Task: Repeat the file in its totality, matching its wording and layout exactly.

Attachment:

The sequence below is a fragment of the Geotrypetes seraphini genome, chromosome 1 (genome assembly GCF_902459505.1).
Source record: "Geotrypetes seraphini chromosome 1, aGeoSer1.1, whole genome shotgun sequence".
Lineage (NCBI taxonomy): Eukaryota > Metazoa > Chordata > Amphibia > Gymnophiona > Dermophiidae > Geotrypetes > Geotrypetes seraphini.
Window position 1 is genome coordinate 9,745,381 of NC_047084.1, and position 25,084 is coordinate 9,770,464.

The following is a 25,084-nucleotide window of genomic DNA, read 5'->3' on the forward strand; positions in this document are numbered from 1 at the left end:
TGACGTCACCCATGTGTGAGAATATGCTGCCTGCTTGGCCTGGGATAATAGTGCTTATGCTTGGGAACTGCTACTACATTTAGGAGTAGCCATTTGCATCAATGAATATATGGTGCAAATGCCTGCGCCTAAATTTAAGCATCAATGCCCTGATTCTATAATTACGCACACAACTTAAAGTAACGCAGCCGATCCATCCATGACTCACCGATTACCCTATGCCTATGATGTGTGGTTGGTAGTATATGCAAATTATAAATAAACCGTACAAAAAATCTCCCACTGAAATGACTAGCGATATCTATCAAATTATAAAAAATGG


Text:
The sequence below is a fragment of the Geotrypetes seraphini genome, chromosome 1 (genome assembly GCF_902459505.1).
Source record: "Geotrypetes seraphini chromosome 1, aGeoSer1.1, whole genome shotgun sequence".
Lineage (NCBI taxonomy): Eukaryota > Metazoa > Chordata > Amphibia > Gymnophiona > Dermophiidae > Geotrypetes > Geotrypetes seraphini.
Window position 1 is genome coordinate 9,745,381 of NC_047084.1, and position 25,084 is coordinate 9,770,464.

The following is a 25,084-nucleotide window of genomic DNA, read 5'->3' on the forward strand; positions in this document are numbered from 1 at the left end:
TGACGTCACCCATGTGTGAGAATATGCTGCCTGCTTGGCCTGGGATAATAGTGCTTATGCTTGGGAACTGCTACTACATTTAGGAGTAGCCATTTGCATCAATGAATATATGGTGCAAATGCCTGCGCCTAAATTTAAGCATCAATGCCCTGATTCTATAATTACGCACACAACTTAAAGTAACGCAGCCGATCCATCCATGACTCACCGATTACCCTATGCCTATGATGTGTGGTTGGTAGTATATGCAAATTATAAATAAACCGTACAAAAAATCTCCCACTGAAATGACTAGCGATATCTATCAAATTATAAAAAATGG